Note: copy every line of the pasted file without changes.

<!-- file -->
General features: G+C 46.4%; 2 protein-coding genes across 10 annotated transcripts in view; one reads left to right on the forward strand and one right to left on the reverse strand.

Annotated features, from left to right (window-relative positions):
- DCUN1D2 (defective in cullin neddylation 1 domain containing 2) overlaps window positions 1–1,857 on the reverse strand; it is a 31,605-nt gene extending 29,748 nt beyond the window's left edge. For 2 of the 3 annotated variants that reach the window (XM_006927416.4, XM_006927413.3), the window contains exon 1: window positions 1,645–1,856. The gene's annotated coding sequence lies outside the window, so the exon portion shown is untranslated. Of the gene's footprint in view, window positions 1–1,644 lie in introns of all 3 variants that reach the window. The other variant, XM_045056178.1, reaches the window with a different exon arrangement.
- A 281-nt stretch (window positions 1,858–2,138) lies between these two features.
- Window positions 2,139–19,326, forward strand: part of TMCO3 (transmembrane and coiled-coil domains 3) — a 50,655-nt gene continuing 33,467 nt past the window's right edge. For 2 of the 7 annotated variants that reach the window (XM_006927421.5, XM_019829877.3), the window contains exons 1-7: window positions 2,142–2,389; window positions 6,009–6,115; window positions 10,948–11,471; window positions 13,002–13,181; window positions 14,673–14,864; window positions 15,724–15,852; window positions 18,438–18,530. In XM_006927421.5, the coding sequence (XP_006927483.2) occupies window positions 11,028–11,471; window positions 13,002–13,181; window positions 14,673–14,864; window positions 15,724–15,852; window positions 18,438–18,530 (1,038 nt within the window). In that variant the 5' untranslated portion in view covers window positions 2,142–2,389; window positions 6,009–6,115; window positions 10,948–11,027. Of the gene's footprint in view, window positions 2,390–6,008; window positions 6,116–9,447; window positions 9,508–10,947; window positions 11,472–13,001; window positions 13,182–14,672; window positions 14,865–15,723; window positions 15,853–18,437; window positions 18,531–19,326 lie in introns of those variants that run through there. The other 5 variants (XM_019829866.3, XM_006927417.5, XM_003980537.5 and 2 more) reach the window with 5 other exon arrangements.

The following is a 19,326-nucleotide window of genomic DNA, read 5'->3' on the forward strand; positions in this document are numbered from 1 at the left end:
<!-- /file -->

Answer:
General features: G+C 46.4%; 2 protein-coding genes across 10 annotated transcripts in view; one reads left to right on the forward strand and one right to left on the reverse strand.

Annotated features, from left to right (window-relative positions):
- DCUN1D2 (defective in cullin neddylation 1 domain containing 2) overlaps window positions 1–1,857 on the reverse strand; it is a 31,605-nt gene extending 29,748 nt beyond the window's left edge. For 2 of the 3 annotated variants that reach the window (XM_006927416.4, XM_006927413.3), the window contains exon 1: window positions 1,645–1,856. The gene's annotated coding sequence lies outside the window, so the exon portion shown is untranslated. Of the gene's footprint in view, window positions 1–1,644 lie in introns of all 3 variants that reach the window. The other variant, XM_045056178.1, reaches the window with a different exon arrangement.
- A 281-nt stretch (window positions 1,858–2,138) lies between these two features.
- Window positions 2,139–19,326, forward strand: part of TMCO3 (transmembrane and coiled-coil domains 3) — a 50,655-nt gene continuing 33,467 nt past the window's right edge. For 2 of the 7 annotated variants that reach the window (XM_006927421.5, XM_019829877.3), the window contains exons 1-7: window positions 2,142–2,389; window positions 6,009–6,115; window positions 10,948–11,471; window positions 13,002–13,181; window positions 14,673–14,864; window positions 15,724–15,852; window positions 18,438–18,530. In XM_006927421.5, the coding sequence (XP_006927483.2) occupies window positions 11,028–11,471; window positions 13,002–13,181; window positions 14,673–14,864; window positions 15,724–15,852; window positions 18,438–18,530 (1,038 nt within the window). In that variant the 5' untranslated portion in view covers window positions 2,142–2,389; window positions 6,009–6,115; window positions 10,948–11,027. Of the gene's footprint in view, window positions 2,390–6,008; window positions 6,116–9,447; window positions 9,508–10,947; window positions 11,472–13,001; window positions 13,182–14,672; window positions 14,865–15,723; window positions 15,853–18,437; window positions 18,531–19,326 lie in introns of those variants that run through there. The other 5 variants (XM_019829866.3, XM_006927417.5, XM_003980537.5 and 2 more) reach the window with 5 other exon arrangements.

The following is a 19,326-nucleotide window of genomic DNA, read 5'->3' on the forward strand; positions in this document are numbered from 1 at the left end: